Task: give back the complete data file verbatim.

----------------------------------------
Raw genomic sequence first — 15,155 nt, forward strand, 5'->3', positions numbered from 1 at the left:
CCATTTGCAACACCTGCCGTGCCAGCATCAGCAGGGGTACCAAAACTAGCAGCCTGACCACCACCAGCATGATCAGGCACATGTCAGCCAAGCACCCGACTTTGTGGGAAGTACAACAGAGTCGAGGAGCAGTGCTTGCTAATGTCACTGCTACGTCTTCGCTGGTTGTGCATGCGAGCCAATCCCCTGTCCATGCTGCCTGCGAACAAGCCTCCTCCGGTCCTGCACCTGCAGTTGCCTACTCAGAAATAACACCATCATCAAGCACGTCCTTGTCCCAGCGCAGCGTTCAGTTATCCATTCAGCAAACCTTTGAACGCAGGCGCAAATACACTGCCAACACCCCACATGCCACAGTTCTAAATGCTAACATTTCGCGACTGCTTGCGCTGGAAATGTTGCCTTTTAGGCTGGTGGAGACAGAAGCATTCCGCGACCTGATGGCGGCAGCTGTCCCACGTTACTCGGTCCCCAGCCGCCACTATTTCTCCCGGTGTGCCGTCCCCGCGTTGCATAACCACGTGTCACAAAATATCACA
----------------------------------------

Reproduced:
Raw genomic sequence first — 15,155 nt, forward strand, 5'->3', positions numbered from 1 at the left:
CCATTTGCAACACCTGCCGTGCCAGCATCAGCAGGGGTACCAAAACTAGCAGCCTGACCACCACCAGCATGATCAGGCACATGTCAGCCAAGCACCCGACTTTGTGGGAAGTACAACAGAGTCGAGGAGCAGTGCTTGCTAATGTCACTGCTACGTCTTCGCTGGTTGTGCATGCGAGCCAATCCCCTGTCCATGCTGCCTGCGAACAAGCCTCCTCCGGTCCTGCACCTGCAGTTGCCTACTCAGAAATAACACCATCATCAAGCACGTCCTTGTCCCAGCGCAGCGTTCAGTTATCCATTCAGCAAACCTTTGAACGCAGGCGCAAATACACTGCCAACACCCCACATGCCACAGTTCTAAATGCTAACATTTCGCGACTGCTTGCGCTGGAAATGTTGCCTTTTAGGCTGGTGGAGACAGAAGCATTCCGCGACCTGATGGCGGCAGCTGTCCCACGTTACTCGGTCCCCAGCCGCCACTATTTCTCCCGGTGTGCCGTCCCCGCGTTGCATAACCACGTGTCACAAAATATCACA